In some embodiments, the risk calculation module 122 may calculate a risk score or determine a risk level based on information received from a consumer and/or the consumer's computing or mobile device. For example, if a consumer states that she lives in Oregon but her device IP address indicates she lives in Siberia, then the risk calculation module 122 may increase the risk level (or risk score) associated with this consumer. In another example, if a consumer has approached the authentication system 101 three times (for enrollment in a same service or for enrollment in two or more different services) before but failed all three authentication attempts, the risk calculation module 122 may also increase the risk score or risk level associated with the consumer. Furthermore, in some embodiments, if a consumer's stated address is also associated with several other consumers (and/or consumers that are about the same age and/or have similar demographic information), the risk calculation module 122 may accordingly increase the risk score or risk level associated with the consumer.

According to some embodiments, the authentication requirements module 112 may generate and present various quantities and/or difficulties of questions to consumers, such as based on risk information generated by the risk calculation module 122. In addition, other criteria may be used for generating questions of various quantities or difficulty. For example, the risk calculation module 122 and/or the authentication requirements module 112 may adjust the authentication requirements for a consumer in response to determining that the consumer has taken a longer than normal time to answer authentication questions. Thus, during a single authentication session (e.g., a set of questions configured to authenticate a consumer), authentication requirements may be adjusted, such as by presenting more difficult (or less difficult) questions and/or additional (or fewer) questions. Additionally, risk score information may be stored and used in a later authentication request for a consumer or device, such as to adjust the authentication requirements.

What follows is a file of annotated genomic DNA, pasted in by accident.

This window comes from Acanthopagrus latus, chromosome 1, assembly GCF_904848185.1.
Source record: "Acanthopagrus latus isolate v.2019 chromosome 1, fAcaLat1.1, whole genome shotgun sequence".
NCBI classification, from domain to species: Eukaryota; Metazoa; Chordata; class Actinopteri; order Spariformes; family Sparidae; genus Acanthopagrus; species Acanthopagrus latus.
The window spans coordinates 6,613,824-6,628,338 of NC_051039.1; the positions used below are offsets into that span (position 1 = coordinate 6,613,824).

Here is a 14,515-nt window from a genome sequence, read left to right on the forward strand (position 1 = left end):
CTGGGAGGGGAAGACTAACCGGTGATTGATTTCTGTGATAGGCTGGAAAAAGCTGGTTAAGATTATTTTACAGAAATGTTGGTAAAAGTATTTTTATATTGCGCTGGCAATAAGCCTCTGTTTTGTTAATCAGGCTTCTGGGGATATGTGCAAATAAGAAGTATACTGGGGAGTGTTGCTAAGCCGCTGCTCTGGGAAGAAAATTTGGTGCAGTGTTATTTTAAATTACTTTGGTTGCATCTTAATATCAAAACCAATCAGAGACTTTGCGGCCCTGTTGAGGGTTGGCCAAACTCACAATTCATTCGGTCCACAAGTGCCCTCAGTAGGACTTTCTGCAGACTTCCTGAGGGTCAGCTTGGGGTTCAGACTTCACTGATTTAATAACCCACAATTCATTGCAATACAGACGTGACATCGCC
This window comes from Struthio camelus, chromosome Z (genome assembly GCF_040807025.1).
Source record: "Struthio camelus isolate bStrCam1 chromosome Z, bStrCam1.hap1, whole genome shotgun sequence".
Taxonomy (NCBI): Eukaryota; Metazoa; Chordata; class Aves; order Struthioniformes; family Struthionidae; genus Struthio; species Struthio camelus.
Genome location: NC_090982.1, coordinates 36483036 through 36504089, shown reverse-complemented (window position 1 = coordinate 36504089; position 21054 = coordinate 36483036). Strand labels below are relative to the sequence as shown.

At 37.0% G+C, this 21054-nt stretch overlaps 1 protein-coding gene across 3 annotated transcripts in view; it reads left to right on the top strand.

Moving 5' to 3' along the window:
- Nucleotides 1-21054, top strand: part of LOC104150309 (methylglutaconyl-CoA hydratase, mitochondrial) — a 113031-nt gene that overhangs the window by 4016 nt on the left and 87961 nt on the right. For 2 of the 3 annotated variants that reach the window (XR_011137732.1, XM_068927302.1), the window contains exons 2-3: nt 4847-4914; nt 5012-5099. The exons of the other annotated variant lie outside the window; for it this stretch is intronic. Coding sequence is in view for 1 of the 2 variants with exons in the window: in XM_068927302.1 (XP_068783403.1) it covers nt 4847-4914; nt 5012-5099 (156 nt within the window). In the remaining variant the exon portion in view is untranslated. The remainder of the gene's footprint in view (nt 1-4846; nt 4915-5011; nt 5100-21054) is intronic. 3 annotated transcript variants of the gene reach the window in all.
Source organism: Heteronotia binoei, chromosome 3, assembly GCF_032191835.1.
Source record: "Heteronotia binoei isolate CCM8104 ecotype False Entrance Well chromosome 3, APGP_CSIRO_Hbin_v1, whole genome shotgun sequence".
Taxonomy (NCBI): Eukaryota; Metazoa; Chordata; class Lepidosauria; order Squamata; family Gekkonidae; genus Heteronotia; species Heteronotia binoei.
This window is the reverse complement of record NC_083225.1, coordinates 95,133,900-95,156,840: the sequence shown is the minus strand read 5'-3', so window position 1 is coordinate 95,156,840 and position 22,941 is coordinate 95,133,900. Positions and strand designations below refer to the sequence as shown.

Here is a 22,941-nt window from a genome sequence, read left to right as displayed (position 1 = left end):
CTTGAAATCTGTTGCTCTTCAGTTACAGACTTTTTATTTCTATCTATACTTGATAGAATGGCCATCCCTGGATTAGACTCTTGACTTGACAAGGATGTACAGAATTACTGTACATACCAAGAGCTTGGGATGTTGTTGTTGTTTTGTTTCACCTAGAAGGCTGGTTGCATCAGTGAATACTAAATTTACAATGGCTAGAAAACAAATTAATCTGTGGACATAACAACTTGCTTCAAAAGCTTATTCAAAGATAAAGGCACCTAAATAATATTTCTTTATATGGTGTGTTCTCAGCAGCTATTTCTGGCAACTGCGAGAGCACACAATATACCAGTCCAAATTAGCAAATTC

Depending on the embodiment, the authentication system 101 may also include several data structures that store authentication related data. For example the authentication system 101 may include a risk factors data structure 114, which may store data and/or information related to potential risk factors, risk scores, and/or risk levels associated with respective consumers. The authentication system 101 may also include a device information data structure 116, which may in some embodiments store device information, location information associated with devices, IP addresses, MAC addresses, browser settings, proxy settings, and so forth. Depending on the embodiment, the authentication system 101 may also include an authentication data structure 118. The authentication data structure 118 may store information about consumers, computing devices, and so forth that may be used to generate authentication questions, which may be presented to consumers.

As illustrated in FIG. 1, the network 108 may comprise one or more of a LAN, WAN, and/or the Internet. The network 108 communicates with various modules, computing devices, and/or other electronic devices via wired or wireless communication links, and/or combination of wired and wireless communication links.

Example Computing System

FIG. 2 is a block diagram illustrating example components of the authentication system 101. While the components illustrated in FIG. 2 are discussed with reference to the authentication system 101, any other computing devices discussed and/or illustrated herein may include any or all of these same or similar components.